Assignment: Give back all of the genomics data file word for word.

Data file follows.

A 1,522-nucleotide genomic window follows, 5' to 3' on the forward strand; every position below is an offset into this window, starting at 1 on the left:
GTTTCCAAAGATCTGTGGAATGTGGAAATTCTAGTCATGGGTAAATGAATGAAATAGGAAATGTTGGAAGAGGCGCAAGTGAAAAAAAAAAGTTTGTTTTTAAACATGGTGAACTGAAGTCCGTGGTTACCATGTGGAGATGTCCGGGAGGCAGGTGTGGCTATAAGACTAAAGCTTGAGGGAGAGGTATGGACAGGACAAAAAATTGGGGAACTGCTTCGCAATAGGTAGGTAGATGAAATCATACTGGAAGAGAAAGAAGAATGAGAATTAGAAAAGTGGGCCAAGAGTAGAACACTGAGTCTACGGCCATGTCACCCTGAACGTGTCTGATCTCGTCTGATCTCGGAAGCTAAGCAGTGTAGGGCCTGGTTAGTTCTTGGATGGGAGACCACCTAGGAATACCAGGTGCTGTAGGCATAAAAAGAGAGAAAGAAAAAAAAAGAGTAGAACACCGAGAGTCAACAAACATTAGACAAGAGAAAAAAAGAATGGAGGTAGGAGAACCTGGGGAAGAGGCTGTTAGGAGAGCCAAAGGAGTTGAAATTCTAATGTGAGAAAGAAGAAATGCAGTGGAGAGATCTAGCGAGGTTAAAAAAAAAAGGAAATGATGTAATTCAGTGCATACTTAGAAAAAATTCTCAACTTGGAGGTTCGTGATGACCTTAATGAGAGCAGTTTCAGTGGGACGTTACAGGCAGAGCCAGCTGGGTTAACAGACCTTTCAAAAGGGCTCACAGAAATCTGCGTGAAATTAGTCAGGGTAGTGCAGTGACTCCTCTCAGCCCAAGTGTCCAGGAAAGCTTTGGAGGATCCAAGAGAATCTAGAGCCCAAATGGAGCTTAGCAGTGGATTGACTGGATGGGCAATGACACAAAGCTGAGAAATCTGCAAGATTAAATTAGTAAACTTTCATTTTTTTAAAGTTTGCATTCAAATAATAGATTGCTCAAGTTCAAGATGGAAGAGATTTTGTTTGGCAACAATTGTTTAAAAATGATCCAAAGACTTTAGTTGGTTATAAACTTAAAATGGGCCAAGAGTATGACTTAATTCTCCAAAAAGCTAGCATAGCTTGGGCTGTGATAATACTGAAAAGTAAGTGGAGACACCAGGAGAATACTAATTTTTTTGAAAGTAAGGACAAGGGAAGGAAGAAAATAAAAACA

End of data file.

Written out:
A 1,522-nucleotide genomic window follows, 5' to 3' on the forward strand; every position below is an offset into this window, starting at 1 on the left:
GTTTCCAAAGATCTGTGGAATGTGGAAATTCTAGTCATGGGTAAATGAATGAAATAGGAAATGTTGGAAGAGGCGCAAGTGAAAAAAAAAAGTTTGTTTTTAAACATGGTGAACTGAAGTCCGTGGTTACCATGTGGAGATGTCCGGGAGGCAGGTGTGGCTATAAGACTAAAGCTTGAGGGAGAGGTATGGACAGGACAAAAAATTGGGGAACTGCTTCGCAATAGGTAGGTAGATGAAATCATACTGGAAGAGAAAGAAGAATGAGAATTAGAAAAGTGGGCCAAGAGTAGAACACTGAGTCTACGGCCATGTCACCCTGAACGTGTCTGATCTCGTCTGATCTCGGAAGCTAAGCAGTGTAGGGCCTGGTTAGTTCTTGGATGGGAGACCACCTAGGAATACCAGGTGCTGTAGGCATAAAAAGAGAGAAAGAAAAAAAAAGAGTAGAACACCGAGAGTCAACAAACATTAGACAAGAGAAAAAAAGAATGGAGGTAGGAGAACCTGGGGAAGAGGCTGTTAGGAGAGCCAAAGGAGTTGAAATTCTAATGTGAGAAAGAAGAAATGCAGTGGAGAGATCTAGCGAGGTTAAAAAAAAAAGGAAATGATGTAATTCAGTGCATACTTAGAAAAAATTCTCAACTTGGAGGTTCGTGATGACCTTAATGAGAGCAGTTTCAGTGGGACGTTACAGGCAGAGCCAGCTGGGTTAACAGACCTTTCAAAAGGGCTCACAGAAATCTGCGTGAAATTAGTCAGGGTAGTGCAGTGACTCCTCTCAGCCCAAGTGTCCAGGAAAGCTTTGGAGGATCCAAGAGAATCTAGAGCCCAAATGGAGCTTAGCAGTGGATTGACTGGATGGGCAATGACACAAAGCTGAGAAATCTGCAAGATTAAATTAGTAAACTTTCATTTTTTTAAAGTTTGCATTCAAATAATAGATTGCTCAAGTTCAAGATGGAAGAGATTTTGTTTGGCAACAATTGTTTAAAAATGATCCAAAGACTTTAGTTGGTTATAAACTTAAAATGGGCCAAGAGTATGACTTAATTCTCCAAAAAGCTAGCATAGCTTGGGCTGTGATAATACTGAAAAGTAAGTGGAGACACCAGGAGAATACTAATTTTTTTGAAAGTAAGGACAAGGGAAGGAAGAAAATAAAAACA